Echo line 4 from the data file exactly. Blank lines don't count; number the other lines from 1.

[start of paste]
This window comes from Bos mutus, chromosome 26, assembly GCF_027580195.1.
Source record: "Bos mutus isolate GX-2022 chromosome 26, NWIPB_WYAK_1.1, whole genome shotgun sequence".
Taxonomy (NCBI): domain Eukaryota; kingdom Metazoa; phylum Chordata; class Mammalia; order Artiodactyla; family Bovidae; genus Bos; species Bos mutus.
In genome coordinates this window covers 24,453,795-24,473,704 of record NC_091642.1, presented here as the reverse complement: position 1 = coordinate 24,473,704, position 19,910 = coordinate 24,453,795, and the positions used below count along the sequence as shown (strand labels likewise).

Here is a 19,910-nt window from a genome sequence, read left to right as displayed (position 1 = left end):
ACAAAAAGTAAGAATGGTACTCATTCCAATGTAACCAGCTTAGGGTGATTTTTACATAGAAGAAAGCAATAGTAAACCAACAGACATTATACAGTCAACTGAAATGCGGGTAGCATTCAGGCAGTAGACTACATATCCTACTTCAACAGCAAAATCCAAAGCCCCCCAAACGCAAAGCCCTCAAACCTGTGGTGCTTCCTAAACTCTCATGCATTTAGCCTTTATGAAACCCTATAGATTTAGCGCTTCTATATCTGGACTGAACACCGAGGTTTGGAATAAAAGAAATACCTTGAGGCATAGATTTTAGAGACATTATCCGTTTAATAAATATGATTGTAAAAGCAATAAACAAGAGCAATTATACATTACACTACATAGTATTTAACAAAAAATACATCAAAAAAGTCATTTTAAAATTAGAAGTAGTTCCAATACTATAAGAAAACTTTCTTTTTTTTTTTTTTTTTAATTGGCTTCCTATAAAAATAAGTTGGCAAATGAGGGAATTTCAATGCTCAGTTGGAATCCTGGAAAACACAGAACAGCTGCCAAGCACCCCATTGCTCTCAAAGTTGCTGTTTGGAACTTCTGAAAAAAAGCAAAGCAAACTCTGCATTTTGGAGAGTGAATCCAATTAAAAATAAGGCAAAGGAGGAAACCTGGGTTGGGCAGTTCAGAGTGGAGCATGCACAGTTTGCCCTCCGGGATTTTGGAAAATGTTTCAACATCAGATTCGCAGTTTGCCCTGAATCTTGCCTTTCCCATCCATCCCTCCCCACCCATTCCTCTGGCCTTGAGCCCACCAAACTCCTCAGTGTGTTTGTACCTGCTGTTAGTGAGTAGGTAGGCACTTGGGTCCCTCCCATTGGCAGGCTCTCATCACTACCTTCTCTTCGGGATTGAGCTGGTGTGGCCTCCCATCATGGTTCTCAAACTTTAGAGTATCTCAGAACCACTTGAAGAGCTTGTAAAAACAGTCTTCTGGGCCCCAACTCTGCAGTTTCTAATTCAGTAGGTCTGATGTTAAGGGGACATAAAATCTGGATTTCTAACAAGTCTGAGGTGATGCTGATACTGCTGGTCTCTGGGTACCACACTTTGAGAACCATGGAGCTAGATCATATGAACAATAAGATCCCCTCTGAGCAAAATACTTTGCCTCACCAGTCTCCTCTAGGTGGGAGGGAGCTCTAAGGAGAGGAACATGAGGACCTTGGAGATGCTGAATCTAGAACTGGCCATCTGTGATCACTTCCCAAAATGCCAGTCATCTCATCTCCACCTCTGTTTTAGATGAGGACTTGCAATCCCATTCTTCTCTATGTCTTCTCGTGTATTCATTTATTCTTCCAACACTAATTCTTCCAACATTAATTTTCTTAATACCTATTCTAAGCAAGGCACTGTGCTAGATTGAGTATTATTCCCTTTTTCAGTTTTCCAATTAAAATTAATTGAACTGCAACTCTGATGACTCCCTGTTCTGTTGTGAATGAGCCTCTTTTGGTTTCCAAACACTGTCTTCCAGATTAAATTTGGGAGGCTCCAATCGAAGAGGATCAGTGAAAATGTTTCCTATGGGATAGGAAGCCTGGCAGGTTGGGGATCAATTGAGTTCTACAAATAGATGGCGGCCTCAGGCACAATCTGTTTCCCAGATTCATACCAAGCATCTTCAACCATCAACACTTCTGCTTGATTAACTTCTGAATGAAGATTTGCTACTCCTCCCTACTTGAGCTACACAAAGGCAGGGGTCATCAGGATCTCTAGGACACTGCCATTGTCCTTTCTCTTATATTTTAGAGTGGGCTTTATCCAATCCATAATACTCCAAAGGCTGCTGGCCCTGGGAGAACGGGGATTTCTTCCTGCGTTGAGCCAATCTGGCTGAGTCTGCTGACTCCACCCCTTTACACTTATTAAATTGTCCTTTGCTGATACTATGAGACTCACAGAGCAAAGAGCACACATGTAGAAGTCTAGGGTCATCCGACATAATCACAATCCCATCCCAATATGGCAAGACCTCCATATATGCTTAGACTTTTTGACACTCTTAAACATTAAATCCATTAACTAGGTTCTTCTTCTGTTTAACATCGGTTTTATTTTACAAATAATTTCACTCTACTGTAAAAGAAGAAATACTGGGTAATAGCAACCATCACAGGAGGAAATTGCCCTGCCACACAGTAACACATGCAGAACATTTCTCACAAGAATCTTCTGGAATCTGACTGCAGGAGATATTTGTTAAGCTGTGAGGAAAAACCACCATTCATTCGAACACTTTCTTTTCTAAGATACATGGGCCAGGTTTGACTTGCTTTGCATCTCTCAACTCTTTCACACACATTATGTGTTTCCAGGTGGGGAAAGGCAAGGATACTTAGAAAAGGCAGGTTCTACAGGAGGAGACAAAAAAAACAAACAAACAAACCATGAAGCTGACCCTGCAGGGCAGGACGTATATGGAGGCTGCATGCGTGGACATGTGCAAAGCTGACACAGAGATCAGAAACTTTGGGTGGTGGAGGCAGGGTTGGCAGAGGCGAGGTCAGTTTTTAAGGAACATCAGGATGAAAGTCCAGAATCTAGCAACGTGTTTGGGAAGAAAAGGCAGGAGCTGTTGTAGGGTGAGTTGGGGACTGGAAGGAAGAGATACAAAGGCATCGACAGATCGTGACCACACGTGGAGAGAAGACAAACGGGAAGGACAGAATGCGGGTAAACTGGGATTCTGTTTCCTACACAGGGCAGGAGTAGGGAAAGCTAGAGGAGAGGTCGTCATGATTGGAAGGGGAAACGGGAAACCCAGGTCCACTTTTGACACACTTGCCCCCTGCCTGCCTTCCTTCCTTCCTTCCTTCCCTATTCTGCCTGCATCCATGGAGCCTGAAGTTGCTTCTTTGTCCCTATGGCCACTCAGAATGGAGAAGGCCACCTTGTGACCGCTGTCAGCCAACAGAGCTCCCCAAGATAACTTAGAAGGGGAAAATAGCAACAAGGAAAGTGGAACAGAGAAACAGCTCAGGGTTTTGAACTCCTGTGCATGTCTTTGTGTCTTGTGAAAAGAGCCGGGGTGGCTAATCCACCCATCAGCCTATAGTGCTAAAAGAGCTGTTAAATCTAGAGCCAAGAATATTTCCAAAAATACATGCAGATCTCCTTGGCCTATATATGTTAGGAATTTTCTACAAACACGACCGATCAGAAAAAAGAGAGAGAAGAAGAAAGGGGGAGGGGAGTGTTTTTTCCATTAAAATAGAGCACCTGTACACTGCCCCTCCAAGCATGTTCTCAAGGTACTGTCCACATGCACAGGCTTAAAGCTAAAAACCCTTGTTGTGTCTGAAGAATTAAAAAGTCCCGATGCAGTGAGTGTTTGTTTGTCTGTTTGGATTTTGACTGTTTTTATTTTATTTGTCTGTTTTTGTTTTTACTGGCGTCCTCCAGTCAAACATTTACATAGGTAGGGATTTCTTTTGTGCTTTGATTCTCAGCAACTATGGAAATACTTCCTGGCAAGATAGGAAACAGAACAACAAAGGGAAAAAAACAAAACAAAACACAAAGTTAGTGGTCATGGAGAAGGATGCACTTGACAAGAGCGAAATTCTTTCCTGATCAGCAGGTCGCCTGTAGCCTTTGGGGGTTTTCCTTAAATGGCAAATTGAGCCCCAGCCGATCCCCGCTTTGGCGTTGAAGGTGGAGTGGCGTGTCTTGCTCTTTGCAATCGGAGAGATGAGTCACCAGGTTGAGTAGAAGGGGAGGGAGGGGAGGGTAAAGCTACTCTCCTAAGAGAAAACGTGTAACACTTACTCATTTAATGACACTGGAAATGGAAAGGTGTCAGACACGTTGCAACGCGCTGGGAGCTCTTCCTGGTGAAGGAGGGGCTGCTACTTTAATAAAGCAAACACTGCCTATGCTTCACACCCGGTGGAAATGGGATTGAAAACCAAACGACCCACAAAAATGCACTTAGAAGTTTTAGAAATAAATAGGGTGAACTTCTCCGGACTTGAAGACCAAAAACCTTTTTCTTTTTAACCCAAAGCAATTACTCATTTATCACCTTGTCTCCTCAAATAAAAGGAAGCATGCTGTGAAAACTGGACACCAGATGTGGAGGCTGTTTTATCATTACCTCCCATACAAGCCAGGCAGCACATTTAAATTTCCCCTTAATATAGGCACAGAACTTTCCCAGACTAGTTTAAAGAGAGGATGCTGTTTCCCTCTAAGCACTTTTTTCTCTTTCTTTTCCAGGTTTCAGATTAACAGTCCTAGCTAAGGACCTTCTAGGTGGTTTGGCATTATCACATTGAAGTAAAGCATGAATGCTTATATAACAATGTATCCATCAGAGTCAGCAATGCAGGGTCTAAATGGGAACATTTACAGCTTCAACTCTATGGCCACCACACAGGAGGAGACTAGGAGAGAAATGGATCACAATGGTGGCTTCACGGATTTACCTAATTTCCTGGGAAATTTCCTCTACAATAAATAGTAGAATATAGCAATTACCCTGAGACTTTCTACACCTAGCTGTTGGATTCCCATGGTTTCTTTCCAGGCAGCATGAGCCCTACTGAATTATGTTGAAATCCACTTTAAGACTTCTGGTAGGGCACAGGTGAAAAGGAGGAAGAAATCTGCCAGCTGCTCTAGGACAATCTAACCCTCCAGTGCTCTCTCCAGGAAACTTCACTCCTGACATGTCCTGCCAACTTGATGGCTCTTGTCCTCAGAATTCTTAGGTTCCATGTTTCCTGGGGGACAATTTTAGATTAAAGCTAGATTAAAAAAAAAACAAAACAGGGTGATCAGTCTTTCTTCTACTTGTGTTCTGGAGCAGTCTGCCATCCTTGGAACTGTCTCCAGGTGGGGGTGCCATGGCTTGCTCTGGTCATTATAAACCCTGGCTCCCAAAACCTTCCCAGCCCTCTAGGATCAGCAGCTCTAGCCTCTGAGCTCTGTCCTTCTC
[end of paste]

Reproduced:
In genome coordinates this window covers 24,453,795-24,473,704 of record NC_091642.1, presented here as the reverse complement: position 1 = coordinate 24,473,704, position 19,910 = coordinate 24,453,795, and the positions used below count along the sequence as shown (strand labels likewise).